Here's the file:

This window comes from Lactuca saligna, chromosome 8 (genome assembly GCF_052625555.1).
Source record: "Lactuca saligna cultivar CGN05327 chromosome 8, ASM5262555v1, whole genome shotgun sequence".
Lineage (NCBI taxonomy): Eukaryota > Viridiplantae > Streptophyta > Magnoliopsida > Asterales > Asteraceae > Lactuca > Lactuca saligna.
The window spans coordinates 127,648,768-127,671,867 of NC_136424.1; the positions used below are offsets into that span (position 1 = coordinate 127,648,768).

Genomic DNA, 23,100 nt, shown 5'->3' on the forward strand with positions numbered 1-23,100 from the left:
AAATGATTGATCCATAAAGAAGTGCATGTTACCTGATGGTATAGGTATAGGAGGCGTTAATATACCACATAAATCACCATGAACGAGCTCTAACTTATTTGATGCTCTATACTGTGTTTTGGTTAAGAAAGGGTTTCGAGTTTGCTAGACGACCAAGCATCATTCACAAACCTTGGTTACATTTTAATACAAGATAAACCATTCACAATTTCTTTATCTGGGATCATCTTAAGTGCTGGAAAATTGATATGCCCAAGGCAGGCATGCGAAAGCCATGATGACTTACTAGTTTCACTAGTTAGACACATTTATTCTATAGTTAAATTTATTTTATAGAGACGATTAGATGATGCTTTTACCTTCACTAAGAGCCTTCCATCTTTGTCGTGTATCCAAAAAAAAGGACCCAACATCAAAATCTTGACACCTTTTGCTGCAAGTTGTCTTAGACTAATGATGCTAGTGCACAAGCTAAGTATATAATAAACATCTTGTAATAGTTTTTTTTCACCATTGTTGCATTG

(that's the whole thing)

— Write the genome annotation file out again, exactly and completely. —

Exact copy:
This window comes from Lactuca saligna, chromosome 8 (genome assembly GCF_052625555.1).
Source record: "Lactuca saligna cultivar CGN05327 chromosome 8, ASM5262555v1, whole genome shotgun sequence".
Lineage (NCBI taxonomy): Eukaryota > Viridiplantae > Streptophyta > Magnoliopsida > Asterales > Asteraceae > Lactuca > Lactuca saligna.
The window spans coordinates 127,648,768-127,671,867 of NC_136424.1; the positions used below are offsets into that span (position 1 = coordinate 127,648,768).

Genomic DNA, 23,100 nt, shown 5'->3' on the forward strand with positions numbered 1-23,100 from the left:
AAATGATTGATCCATAAAGAAGTGCATGTTACCTGATGGTATAGGTATAGGAGGCGTTAATATACCACATAAATCACCATGAACGAGCTCTAACTTATTTGATGCTCTATACTGTGTTTTGGTTAAGAAAGGGTTTCGAGTTTGCTAGACGACCAAGCATCATTCACAAACCTTGGTTACATTTTAATACAAGATAAACCATTCACAATTTCTTTATCTGGGATCATCTTAAGTGCTGGAAAATTGATATGCCCAAGGCAGGCATGCGAAAGCCATGATGACTTACTAGTTTCACTAGTTAGACACATTTATTCTATAGTTAAATTTATTTTATAGAGACGATTAGATGATGCTTTTACCTTCACTAAGAGCCTTCCATCTTTGTCGTGTATCCAAAAAAAAGGACCCAACATCAAAATCTTGACACCTTTTGCTGCAAGTTGTCTTAGACTAATGATGCTAGTGCACAAGCTAAGTATATAATAAACATCTTGTAATAGTTTTTTTTCACCATTGTTGCATTG